By Lauren Aiken
“I don’t measure a man’s success by how high he climbs but how high he bounces when he hits bottom.” –General George S. Patton
Failure and success are cohorts. You can never have one without the other. Just look at some of history’s great innovators such as Henry Ford who lost money five times before successfully launching Ford Motor Company. Bill Gates who dropped out of Harvard and failed his first attempt with his business plan, has developed a global empire. Michael Jordan was cut from his high school basketball team. Thomas Edison made over a thousand unsuccessful attempts to invent the light bulb. And, Walt Disney was fired from his position as newspaper editor because he lacked imagination.
There have been countless books and articles written about how to achieve success, but the true key to triumph lies within ourselves. For the most part, you control and shape your own destiny and choose whether to let the inevitable setbacks get the best of you, or look at them as learning opportunities.
Live and Learn
In order to move forward, we must step back to examine our failures so we can learn from our mistakes and make adjustments to our goals and strategy for achieving them. But when you fail time and time again, it can be difficult to maintain a positive outlook and push forward. So often we succumb to failure when we are merely inches away from succeeding.
When you are thrown off track, ask yourself what went wrong, which steps yielded unsatisfactory results and determine what you need to do to change to prevent destructive repetition.
Have No Fear
According to Walter Bradford Cannon’s “fight-or-flight response,” animals react to threats in one of two ways – fleeing the situation or staying and fighting. Humans react in a similar manner when faced with failure. We are afraid of the unknown, we are hesitant to take risks and the thought of losing makes us uneasy. Accepting failure isn’t easy, but once the initial sting wears off you can bounce back with greater focus and drive. Show that little voice in your head who’s boss by seizing the potential for growth and welcoming new challenges as they arise.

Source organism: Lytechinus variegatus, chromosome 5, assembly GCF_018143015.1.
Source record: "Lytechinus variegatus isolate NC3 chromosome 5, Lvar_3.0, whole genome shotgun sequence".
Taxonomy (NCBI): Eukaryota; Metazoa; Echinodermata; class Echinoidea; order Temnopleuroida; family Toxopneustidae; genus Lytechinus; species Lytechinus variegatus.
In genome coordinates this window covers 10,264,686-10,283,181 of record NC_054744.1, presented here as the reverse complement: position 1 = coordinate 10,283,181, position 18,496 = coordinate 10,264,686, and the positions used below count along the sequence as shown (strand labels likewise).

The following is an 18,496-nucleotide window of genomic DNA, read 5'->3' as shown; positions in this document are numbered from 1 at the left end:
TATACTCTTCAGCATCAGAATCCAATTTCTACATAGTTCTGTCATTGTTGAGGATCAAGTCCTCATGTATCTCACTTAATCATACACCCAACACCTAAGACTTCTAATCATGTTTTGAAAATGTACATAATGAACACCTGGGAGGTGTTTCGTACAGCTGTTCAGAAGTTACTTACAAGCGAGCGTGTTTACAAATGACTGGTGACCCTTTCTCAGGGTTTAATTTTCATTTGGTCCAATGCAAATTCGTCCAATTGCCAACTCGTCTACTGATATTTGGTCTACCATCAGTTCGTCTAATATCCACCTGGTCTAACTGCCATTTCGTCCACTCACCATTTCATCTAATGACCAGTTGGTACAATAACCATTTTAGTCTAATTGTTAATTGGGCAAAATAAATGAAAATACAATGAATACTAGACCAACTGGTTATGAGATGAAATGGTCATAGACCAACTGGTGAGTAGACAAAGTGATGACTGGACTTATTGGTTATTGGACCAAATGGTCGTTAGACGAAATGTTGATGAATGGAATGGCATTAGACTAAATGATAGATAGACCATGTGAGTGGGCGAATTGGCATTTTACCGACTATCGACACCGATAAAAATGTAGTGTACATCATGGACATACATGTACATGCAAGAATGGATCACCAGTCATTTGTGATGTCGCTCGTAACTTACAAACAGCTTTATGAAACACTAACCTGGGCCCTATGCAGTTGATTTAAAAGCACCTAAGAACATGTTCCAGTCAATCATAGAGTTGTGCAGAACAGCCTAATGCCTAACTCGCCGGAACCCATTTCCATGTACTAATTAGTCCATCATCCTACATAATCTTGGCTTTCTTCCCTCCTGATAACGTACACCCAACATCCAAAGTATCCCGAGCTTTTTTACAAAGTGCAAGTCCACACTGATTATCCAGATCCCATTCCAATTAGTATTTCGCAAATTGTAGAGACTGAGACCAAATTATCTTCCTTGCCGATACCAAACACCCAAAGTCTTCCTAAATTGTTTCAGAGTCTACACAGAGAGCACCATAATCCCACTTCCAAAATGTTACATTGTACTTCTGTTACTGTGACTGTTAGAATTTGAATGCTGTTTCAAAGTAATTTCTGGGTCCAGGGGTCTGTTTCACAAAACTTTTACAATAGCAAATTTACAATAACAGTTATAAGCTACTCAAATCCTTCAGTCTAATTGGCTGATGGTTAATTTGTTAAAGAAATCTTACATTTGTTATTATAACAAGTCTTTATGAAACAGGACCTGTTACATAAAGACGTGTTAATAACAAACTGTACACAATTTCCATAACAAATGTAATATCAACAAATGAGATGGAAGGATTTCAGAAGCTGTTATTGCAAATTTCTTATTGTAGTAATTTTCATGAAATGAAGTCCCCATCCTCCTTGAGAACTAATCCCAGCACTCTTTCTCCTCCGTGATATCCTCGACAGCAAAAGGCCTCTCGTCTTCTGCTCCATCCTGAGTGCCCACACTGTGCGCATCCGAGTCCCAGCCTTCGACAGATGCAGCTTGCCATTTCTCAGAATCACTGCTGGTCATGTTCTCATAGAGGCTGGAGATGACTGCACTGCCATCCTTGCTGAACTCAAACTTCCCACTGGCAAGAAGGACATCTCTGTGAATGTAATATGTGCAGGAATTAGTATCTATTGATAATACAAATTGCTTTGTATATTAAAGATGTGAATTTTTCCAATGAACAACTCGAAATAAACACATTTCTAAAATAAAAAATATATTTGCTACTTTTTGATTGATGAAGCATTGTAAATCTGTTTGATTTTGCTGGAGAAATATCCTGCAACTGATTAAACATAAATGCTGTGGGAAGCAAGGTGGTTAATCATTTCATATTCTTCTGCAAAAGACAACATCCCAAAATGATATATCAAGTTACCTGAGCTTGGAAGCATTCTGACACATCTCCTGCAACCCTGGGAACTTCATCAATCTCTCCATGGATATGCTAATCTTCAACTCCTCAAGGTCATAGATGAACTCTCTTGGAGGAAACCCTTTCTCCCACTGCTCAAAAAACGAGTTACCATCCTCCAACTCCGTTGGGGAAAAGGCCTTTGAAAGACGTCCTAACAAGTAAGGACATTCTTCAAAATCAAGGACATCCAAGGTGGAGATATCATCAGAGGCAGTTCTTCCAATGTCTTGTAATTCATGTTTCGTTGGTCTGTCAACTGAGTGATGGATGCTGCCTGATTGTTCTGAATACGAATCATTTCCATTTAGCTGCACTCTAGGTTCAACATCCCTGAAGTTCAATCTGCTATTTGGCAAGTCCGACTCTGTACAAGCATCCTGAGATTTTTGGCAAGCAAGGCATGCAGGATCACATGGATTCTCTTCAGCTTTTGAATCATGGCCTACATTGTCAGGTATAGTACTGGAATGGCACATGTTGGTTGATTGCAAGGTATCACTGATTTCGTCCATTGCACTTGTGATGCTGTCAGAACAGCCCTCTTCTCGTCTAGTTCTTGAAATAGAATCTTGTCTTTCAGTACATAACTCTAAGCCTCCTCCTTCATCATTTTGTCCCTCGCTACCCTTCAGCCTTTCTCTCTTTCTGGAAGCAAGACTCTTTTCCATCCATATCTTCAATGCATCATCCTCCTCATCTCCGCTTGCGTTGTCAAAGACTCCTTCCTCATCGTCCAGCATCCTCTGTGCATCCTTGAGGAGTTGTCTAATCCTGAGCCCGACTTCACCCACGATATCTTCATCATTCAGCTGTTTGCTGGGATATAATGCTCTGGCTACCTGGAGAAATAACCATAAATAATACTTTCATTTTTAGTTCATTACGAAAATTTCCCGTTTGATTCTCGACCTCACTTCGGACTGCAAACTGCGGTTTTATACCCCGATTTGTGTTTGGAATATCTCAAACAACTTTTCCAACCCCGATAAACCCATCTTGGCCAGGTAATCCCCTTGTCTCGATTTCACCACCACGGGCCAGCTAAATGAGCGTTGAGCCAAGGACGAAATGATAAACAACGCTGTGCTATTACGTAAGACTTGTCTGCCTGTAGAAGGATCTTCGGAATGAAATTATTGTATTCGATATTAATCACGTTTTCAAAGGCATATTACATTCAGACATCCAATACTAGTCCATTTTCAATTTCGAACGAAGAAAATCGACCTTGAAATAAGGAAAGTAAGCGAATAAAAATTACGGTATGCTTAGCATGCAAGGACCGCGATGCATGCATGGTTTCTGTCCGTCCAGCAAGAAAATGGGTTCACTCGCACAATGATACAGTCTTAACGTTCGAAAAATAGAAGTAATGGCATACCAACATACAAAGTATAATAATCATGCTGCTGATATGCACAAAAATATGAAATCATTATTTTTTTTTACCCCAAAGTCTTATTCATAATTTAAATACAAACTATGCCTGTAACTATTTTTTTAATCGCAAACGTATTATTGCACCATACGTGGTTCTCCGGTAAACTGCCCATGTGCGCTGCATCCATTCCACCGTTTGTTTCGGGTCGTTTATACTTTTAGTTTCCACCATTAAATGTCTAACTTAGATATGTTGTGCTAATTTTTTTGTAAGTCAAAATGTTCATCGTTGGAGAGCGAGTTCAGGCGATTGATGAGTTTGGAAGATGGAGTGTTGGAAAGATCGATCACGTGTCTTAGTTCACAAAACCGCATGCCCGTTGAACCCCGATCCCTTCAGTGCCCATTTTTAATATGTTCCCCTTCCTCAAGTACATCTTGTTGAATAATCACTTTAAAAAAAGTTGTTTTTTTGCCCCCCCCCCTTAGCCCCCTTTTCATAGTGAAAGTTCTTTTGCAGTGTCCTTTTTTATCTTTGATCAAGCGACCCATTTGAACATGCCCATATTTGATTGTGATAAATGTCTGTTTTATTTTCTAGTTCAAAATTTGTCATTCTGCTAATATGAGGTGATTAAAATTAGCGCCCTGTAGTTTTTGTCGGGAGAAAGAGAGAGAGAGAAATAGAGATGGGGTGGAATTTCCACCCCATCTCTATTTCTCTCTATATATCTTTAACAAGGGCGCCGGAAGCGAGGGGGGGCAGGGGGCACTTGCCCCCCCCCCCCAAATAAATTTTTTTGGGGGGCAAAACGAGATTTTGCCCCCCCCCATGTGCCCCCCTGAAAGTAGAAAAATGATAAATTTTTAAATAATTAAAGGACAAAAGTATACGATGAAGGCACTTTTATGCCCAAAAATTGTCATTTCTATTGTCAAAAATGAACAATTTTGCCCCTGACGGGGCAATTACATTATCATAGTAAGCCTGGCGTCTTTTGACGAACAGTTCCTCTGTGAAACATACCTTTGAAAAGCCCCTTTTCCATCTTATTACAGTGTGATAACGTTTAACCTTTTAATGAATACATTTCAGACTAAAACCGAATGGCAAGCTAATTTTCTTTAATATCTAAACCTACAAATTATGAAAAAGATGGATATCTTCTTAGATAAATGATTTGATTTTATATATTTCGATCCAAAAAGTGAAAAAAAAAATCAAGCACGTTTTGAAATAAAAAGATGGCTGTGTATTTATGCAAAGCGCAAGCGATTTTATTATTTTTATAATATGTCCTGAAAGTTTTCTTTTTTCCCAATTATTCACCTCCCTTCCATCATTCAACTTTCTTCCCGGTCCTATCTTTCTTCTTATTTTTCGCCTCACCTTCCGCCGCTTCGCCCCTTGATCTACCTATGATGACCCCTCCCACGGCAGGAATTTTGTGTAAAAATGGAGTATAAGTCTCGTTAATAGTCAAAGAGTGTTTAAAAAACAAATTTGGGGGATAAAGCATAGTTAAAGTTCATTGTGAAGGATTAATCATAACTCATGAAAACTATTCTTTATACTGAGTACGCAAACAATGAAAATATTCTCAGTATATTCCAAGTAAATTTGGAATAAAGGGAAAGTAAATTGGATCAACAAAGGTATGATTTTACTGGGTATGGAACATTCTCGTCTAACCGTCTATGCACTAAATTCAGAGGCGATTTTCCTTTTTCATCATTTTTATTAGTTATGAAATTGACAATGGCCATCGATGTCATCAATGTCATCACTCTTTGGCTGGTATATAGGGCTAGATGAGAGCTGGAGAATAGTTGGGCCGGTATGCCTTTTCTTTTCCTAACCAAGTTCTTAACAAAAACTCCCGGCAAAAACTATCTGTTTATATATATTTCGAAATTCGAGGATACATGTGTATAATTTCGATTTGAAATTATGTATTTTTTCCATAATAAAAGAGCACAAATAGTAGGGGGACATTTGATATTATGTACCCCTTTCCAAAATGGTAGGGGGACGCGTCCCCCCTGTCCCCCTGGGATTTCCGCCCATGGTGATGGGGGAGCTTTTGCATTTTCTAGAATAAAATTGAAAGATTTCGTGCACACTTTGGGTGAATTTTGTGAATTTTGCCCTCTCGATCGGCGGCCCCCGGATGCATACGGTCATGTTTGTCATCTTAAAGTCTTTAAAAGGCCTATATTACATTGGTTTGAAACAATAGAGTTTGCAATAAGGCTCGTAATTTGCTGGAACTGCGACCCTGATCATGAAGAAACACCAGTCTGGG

With every new experience, memorable or regretful, we emerge as a different person than we were before. Experiences strengthen our character and ultimately catapult our careers.
Raise the Bar
Your career advancement requires that you step outside your comfort zone and become comfortable being uncomfortable for a while. Rather than wondering and pining about career success, stop dreaming and start doing. You’ll never know what you are capable of until you try, and if you first fail you’ll learn you make need to commit some time to professional development and try again. Decide to set personal and professional development goals and don’t let complacency hold you back.
Success in your career is like the success of learning to ride a bike. The more time you commit to it, learning what needs to be adjusted results in success. After every fall and with each decision to try again the better and braver you become. Courage isn’t found at the finish line it develops during the race.
Sir Winston Churchill said, “Success is the ability to go from failure to failure without losing your enthusiasm.”
Don’t get discouraged when things don’t play out according to plan. Some of life’s greatest adventures stem from the bumps and bruises we encounter along the way. Maybe you didn’t get the executive position you applied for, but now you’ll have more time to brainstorm that entrepreneurial venture you’ve had on the backburner. Perhaps you were laid off during the economic crisis? Use the “vacation time” to reevaluate your career goals and commit to personal and professional development.
Failure is only a beginning and offers up opportunity to learn. Take it, be ready to adjust, change and adapt a new approach. Celebrate each milestone in your journey and success will follow.
When you fail, you learn. When you learn, you change. And when you change, you improve and develop a healthy pattern that can only lead you closer to the prize.